Executives debate future of silicon photonics

SAN JOSE, CA--The Executive Panel on “Silicon Photonics and Optical Interconnects” offered SPIE Photonics West 2009 attendees an opportunity to learn from and interact with leading silicon-photonics scientists and management to debate this daunting subject.

SAN JOSE, CA--The Executive Panel on “Silicon Photonics and Optical Interconnects” offered SPIE Photonics West 2009 attendees an opportunity to learn from and interact with leading silicon-photonics scientists and management to debate this daunting subject. Held on Tuesday, January 27 as part of the interactive “Industry Perspectives” sessions at Photonics West, the executive panel brought together Mario Paniccia, Photonics Technology Laboratory director at Intel (Santa Clara, CA); Ashok Krishnamoorthy, distinguished engineer at Sun Microsystems Physical Sciences Center (San Diego, CA); Ray Beausoleil, principal scientist at Hewlett-Packard Laboratories (Palo Alto, CA); Eugene Fitzgerald, professor of Materials Engineering at the Massachusetts Institute of Technology (Cambridge, MA); and Jeffrey A. Kash, research staff member at the IBM Thomas J. Watson Research Center (Yorktown Heights, NY). Although opinions differed about what technologies and methods were needed to achieve faster computing speeds, one thing was clear for all: electronic interconnects have reached the end of the road.

Paniccia said that even today’s four- and sixteen-core processors weren’t enough to meet the demands of Moore’s Law, and that the real problem was not individual processor capabilities, but the problem of moving data in and out of the central processing unit (CPU). Electrical connections simply cannot achieve the processing speeds required by today’s demanding video and image-processing applications; however, Paniccia cautioned that optical solutions need to be carefully considered in terms of cost and manufacturability. His sentiments were supported by Beausoleil, who said, “The physical limitation of wires is real.” Beausoleil believes, like the other panel members, that computer companies will hit a brick wall in a few years, despite the ongoing efforts to shrink feature sizes below 45 nm through continuing lithography innovations.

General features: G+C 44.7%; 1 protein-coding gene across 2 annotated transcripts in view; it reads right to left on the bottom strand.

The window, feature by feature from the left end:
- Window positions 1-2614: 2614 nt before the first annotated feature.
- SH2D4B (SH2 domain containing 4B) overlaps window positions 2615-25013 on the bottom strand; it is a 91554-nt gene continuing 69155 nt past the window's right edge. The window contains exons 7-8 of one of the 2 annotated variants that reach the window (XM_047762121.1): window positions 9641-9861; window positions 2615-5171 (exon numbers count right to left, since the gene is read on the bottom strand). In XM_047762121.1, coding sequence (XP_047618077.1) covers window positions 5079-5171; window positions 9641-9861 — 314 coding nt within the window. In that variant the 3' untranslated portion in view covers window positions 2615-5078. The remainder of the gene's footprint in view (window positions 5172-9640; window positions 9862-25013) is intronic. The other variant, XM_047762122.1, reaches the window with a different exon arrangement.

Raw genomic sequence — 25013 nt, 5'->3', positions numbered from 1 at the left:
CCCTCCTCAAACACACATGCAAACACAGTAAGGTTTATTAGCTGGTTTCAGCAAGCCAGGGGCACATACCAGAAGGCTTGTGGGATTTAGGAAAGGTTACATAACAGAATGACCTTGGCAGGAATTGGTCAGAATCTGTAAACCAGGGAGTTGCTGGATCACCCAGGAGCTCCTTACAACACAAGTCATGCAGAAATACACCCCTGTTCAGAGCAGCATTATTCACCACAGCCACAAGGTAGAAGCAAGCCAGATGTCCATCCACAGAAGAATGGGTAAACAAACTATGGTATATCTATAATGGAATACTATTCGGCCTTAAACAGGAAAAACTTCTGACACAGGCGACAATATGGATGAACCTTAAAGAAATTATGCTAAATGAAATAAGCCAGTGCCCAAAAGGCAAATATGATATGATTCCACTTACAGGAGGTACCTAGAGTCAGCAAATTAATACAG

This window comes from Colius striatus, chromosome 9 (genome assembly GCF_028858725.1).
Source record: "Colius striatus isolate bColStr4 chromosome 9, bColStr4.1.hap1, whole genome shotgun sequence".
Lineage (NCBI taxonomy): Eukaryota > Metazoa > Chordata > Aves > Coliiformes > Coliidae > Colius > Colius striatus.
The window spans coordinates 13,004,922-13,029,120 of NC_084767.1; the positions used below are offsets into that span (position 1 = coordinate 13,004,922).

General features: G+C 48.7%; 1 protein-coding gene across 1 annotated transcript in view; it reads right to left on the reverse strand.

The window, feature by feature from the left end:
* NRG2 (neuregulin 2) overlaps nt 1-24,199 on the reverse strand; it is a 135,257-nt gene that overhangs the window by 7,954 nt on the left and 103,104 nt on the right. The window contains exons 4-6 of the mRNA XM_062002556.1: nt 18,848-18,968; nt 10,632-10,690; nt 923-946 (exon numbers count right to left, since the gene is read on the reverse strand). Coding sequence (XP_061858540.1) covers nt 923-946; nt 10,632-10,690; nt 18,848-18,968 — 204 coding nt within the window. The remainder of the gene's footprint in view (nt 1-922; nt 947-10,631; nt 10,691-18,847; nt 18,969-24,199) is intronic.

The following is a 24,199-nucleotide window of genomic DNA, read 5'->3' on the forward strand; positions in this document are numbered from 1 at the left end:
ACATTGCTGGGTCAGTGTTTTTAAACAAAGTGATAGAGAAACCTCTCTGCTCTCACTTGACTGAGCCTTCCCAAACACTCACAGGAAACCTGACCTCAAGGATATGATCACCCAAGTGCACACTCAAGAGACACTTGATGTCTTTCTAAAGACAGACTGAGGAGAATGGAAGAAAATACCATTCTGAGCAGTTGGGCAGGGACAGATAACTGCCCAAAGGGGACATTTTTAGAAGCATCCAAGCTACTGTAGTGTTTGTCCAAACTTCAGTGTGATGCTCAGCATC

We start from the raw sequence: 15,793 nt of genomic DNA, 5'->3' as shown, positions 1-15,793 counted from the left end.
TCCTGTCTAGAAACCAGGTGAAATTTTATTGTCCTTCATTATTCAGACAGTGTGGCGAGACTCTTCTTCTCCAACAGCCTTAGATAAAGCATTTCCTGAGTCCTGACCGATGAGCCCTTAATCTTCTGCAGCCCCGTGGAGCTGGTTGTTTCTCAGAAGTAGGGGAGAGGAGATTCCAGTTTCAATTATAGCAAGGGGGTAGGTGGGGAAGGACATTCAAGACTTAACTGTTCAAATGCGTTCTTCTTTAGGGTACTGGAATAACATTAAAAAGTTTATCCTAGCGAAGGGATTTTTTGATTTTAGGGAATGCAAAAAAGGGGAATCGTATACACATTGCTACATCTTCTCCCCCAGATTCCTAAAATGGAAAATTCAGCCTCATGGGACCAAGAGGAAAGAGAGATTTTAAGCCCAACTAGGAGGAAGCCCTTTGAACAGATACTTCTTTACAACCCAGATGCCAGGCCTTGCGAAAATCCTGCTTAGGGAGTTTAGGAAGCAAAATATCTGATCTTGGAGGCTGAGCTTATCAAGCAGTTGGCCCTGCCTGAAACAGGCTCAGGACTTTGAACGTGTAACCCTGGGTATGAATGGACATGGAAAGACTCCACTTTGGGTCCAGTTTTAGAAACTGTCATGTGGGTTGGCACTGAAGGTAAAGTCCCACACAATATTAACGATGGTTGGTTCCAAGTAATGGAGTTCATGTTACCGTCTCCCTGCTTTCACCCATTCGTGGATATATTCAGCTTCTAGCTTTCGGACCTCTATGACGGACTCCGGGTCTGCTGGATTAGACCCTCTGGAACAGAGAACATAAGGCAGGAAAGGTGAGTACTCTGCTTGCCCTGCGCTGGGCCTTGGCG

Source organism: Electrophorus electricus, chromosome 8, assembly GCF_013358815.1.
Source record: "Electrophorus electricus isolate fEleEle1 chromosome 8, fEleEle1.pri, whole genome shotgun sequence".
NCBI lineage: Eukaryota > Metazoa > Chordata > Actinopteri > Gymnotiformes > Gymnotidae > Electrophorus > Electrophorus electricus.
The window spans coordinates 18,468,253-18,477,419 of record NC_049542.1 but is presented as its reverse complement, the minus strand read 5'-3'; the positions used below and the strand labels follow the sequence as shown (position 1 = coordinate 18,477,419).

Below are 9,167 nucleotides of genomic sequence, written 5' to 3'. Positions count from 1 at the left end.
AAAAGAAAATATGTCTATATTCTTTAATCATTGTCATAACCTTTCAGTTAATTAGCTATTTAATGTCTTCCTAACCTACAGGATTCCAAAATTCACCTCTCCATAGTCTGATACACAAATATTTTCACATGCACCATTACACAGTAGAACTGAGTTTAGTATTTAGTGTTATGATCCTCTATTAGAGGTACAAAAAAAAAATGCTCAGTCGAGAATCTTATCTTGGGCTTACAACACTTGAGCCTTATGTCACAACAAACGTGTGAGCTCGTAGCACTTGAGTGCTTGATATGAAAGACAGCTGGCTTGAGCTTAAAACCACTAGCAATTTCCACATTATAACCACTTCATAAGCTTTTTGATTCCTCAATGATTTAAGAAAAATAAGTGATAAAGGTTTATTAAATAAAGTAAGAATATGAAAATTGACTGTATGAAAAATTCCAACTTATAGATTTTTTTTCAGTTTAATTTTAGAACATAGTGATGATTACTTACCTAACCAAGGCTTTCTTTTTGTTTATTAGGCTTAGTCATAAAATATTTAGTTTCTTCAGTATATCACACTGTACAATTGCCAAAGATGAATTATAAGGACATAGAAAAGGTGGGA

Photons trump electrons

The problem with this brick wall, said Krishnamoorthy, is that cycle times for computer-processing innovations are 2–3 years or shorter, not 5–6 years as in other optical sectors. “[CPU and computing] technology has the shelf life of a banana,” implying that optical solutions to the computer-processing speed dilemma need to be developed quickly. Krishnamoorthy is principal investigator of the $44 million dollar Defense Advanced Research Projects Agency (DARPA) Ultraperformance Nanophotonic Intrachip Communication Program (UNIC)--pronounced “unique”--that focuses on microchip interconnectivity via on-chip optical networks enabled by silicon photonics and proximity communication. The project advances will be detailed in the March issue of Laser Focus World magazine. The UNIC project has an ambitious five-year-plan to achieve a viable, optical interconnect solution that at least attacks the “wiring” problem.